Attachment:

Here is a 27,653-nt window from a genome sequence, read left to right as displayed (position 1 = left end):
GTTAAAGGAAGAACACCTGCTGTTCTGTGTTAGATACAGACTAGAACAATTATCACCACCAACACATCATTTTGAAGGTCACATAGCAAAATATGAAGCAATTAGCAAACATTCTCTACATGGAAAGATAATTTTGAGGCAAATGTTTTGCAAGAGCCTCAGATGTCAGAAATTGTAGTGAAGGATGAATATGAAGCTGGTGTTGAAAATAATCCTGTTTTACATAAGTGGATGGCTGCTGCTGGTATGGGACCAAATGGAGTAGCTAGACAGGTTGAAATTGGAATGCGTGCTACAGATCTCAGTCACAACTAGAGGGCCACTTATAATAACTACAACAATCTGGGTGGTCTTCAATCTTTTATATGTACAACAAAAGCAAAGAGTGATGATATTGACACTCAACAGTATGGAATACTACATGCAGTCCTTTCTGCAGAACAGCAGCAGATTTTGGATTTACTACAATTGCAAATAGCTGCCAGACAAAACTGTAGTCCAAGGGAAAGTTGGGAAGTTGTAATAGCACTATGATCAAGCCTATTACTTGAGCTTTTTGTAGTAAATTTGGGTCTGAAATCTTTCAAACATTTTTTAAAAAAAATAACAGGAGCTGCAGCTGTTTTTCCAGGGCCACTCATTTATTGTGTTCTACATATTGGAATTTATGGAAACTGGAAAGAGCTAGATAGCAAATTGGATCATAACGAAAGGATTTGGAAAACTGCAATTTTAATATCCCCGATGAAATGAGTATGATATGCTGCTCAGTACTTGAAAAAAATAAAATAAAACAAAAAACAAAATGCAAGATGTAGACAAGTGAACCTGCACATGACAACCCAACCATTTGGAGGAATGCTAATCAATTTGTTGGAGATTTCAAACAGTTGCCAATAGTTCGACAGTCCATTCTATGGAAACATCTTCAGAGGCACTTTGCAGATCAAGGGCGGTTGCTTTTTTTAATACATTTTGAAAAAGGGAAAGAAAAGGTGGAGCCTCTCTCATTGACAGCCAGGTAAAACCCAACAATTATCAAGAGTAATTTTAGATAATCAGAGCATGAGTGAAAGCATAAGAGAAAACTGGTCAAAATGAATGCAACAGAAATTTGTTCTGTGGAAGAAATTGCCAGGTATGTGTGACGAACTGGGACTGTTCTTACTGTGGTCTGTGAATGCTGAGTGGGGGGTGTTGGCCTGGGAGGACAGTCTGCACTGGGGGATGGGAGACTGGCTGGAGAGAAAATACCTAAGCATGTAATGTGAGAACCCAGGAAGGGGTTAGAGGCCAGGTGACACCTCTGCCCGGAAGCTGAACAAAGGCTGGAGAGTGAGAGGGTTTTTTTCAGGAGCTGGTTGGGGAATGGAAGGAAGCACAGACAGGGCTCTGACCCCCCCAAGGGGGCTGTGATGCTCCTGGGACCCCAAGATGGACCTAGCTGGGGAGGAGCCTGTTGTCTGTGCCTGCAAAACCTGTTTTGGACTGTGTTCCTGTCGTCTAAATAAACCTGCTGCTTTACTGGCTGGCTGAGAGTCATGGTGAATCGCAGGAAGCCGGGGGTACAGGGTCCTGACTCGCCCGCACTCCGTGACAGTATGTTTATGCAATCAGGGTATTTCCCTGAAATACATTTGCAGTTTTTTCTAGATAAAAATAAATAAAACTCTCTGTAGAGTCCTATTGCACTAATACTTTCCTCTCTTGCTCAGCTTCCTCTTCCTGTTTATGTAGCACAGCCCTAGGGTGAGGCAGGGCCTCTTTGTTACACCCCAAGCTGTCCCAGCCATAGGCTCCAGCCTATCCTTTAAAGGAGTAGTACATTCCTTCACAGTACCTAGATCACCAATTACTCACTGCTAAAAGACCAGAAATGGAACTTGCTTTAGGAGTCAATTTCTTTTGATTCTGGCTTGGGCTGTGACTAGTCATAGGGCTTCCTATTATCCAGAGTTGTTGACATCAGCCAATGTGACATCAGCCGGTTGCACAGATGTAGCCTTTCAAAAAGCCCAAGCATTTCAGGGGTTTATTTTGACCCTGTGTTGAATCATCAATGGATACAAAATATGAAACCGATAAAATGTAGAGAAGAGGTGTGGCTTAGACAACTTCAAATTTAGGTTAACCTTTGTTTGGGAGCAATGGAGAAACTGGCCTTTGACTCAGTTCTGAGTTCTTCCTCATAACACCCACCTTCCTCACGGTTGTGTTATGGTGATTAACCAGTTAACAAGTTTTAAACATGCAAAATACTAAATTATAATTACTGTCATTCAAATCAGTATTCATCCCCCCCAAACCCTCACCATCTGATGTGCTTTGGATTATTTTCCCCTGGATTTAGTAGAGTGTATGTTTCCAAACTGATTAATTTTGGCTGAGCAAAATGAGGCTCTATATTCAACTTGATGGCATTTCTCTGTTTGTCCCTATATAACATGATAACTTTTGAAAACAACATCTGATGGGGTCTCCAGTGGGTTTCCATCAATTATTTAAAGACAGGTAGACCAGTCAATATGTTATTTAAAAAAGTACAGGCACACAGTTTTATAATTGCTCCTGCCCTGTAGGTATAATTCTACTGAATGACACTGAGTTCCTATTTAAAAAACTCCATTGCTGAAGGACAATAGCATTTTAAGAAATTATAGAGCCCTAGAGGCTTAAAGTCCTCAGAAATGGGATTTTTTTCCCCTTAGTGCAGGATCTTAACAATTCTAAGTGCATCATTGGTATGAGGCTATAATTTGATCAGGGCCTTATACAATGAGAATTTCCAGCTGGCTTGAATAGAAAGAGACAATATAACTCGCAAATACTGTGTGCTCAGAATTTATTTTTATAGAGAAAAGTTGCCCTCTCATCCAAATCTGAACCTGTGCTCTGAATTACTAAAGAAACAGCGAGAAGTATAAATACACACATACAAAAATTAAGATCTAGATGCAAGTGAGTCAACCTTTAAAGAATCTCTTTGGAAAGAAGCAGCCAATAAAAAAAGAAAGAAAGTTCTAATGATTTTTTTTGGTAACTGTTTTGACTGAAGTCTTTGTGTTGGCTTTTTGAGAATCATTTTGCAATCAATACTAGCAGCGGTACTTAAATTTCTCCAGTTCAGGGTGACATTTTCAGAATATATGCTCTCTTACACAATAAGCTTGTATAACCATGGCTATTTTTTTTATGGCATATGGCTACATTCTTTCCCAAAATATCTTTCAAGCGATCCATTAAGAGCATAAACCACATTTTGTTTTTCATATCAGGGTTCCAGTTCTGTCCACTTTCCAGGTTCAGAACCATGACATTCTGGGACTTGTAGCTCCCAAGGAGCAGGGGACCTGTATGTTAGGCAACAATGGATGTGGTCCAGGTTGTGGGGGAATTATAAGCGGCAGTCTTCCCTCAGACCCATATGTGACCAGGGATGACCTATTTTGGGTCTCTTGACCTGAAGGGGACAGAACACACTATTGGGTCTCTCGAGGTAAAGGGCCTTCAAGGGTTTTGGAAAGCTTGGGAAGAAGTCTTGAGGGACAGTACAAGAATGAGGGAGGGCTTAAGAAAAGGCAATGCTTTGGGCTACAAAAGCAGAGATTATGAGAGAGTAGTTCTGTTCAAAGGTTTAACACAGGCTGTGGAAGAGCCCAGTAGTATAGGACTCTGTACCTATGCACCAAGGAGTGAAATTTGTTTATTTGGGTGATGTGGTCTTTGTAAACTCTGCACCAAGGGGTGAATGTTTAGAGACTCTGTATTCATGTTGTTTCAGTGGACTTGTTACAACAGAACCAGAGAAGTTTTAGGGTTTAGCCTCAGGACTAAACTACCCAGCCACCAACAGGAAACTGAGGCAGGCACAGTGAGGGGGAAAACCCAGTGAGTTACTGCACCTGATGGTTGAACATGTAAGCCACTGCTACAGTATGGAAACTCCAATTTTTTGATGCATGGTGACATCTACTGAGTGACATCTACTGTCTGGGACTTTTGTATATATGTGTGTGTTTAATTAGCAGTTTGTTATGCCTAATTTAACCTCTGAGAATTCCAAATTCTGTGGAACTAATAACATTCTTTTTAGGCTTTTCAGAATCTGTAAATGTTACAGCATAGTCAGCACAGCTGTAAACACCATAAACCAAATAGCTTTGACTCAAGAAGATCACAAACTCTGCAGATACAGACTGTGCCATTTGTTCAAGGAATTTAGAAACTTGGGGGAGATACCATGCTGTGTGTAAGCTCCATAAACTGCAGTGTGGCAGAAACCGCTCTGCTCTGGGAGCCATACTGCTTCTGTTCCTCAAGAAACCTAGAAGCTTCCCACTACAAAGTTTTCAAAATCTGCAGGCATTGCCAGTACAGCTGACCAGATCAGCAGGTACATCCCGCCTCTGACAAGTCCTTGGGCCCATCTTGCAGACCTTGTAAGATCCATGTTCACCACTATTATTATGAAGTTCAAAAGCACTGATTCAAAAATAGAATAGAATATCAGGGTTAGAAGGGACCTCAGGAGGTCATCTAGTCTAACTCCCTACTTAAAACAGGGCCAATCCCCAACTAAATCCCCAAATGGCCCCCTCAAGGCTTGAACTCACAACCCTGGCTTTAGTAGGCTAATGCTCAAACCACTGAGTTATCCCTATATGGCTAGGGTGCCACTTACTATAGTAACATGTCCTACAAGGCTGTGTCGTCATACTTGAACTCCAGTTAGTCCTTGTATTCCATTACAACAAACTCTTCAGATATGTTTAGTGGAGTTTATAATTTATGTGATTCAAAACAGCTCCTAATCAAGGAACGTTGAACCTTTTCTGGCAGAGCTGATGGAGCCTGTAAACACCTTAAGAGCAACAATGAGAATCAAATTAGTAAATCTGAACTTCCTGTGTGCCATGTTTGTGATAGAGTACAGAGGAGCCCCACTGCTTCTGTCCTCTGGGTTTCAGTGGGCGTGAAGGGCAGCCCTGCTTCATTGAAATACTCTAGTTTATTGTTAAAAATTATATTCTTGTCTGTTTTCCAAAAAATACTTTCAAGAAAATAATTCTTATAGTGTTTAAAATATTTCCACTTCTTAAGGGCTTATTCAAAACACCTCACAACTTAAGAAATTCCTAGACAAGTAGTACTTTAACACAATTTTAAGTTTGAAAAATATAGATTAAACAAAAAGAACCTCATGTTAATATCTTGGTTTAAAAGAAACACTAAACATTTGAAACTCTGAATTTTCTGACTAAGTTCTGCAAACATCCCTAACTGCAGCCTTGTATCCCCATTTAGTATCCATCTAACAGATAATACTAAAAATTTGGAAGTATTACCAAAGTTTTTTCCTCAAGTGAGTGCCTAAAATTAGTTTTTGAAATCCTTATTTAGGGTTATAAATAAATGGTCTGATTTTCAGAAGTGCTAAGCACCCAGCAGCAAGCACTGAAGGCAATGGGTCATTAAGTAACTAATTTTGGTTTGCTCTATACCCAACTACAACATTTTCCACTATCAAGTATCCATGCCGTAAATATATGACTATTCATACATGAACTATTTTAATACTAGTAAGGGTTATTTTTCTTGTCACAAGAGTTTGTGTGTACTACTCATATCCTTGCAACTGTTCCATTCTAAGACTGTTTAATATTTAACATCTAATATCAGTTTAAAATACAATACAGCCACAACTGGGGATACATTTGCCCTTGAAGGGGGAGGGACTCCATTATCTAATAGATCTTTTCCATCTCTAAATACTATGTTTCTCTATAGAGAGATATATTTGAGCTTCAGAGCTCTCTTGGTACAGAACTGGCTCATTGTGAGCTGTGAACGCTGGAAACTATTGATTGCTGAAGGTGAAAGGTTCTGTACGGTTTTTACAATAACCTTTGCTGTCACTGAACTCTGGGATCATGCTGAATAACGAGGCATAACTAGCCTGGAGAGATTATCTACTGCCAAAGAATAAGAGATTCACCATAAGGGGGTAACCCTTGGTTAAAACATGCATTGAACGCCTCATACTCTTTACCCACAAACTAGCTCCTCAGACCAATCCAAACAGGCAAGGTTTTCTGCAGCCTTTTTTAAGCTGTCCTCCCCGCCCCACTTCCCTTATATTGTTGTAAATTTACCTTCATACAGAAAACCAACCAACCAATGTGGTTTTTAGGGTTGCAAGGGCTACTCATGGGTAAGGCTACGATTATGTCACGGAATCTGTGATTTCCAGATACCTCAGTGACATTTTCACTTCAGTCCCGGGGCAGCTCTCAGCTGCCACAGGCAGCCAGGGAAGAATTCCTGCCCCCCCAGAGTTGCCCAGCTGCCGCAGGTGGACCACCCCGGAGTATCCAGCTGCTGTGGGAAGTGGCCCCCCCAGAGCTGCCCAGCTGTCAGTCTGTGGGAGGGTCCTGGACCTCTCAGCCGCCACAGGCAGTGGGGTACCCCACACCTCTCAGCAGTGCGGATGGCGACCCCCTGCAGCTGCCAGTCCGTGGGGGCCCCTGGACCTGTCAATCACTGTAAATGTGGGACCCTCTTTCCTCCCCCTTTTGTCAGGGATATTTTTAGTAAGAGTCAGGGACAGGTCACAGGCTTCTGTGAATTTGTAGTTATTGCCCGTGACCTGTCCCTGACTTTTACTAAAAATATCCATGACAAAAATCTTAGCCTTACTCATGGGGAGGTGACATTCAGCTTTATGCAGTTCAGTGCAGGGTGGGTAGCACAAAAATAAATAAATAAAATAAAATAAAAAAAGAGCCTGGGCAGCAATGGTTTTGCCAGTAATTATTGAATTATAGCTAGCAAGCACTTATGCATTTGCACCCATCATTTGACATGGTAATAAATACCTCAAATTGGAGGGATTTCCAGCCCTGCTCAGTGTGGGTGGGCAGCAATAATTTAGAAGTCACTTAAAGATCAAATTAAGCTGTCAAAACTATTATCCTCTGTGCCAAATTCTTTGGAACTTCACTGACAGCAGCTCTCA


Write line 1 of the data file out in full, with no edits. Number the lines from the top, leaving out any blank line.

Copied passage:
Here is a 27,653-nt window from a genome sequence, read left to right as displayed (position 1 = left end):